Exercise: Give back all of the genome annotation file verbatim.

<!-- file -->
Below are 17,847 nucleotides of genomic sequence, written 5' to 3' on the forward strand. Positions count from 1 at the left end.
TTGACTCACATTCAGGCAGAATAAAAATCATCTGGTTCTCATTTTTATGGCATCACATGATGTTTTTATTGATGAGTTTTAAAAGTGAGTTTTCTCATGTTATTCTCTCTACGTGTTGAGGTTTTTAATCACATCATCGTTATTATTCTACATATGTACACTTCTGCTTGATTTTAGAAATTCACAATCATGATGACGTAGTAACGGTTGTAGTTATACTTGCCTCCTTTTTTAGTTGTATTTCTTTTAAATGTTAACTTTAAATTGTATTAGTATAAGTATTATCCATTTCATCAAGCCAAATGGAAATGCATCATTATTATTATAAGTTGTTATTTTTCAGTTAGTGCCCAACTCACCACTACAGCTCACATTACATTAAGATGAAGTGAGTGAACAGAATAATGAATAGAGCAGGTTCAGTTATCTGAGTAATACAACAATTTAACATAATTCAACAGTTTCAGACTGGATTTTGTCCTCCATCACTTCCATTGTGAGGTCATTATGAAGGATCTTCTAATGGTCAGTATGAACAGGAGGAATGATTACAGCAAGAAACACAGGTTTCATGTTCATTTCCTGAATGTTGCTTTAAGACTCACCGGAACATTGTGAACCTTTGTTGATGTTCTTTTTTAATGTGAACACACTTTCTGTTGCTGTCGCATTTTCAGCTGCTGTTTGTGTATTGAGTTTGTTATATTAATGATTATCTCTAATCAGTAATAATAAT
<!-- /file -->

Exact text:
Below are 17,847 nucleotides of genomic sequence, written 5' to 3' on the forward strand. Positions count from 1 at the left end.
TTGACTCACATTCAGGCAGAATAAAAATCATCTGGTTCTCATTTTTATGGCATCACATGATGTTTTTATTGATGAGTTTTAAAAGTGAGTTTTCTCATGTTATTCTCTCTACGTGTTGAGGTTTTTAATCACATCATCGTTATTATTCTACATATGTACACTTCTGCTTGATTTTAGAAATTCACAATCATGATGACGTAGTAACGGTTGTAGTTATACTTGCCTCCTTTTTTAGTTGTATTTCTTTTAAATGTTAACTTTAAATTGTATTAGTATAAGTATTATCCATTTCATCAAGCCAAATGGAAATGCATCATTATTATTATAAGTTGTTATTTTTCAGTTAGTGCCCAACTCACCACTACAGCTCACATTACATTAAGATGAAGTGAGTGAACAGAATAATGAATAGAGCAGGTTCAGTTATCTGAGTAATACAACAATTTAACATAATTCAACAGTTTCAGACTGGATTTTGTCCTCCATCACTTCCATTGTGAGGTCATTATGAAGGATCTTCTAATGGTCAGTATGAACAGGAGGAATGATTACAGCAAGAAACACAGGTTTCATGTTCATTTCCTGAATGTTGCTTTAAGACTCACCGGAACATTGTGAACCTTTGTTGATGTTCTTTTTTAATGTGAACACACTTTCTGTTGCTGTCGCATTTTCAGCTGCTGTTTGTGTATTGAGTTTGTTATATTAATGATTATCTCTAATCAGTAATAATAAT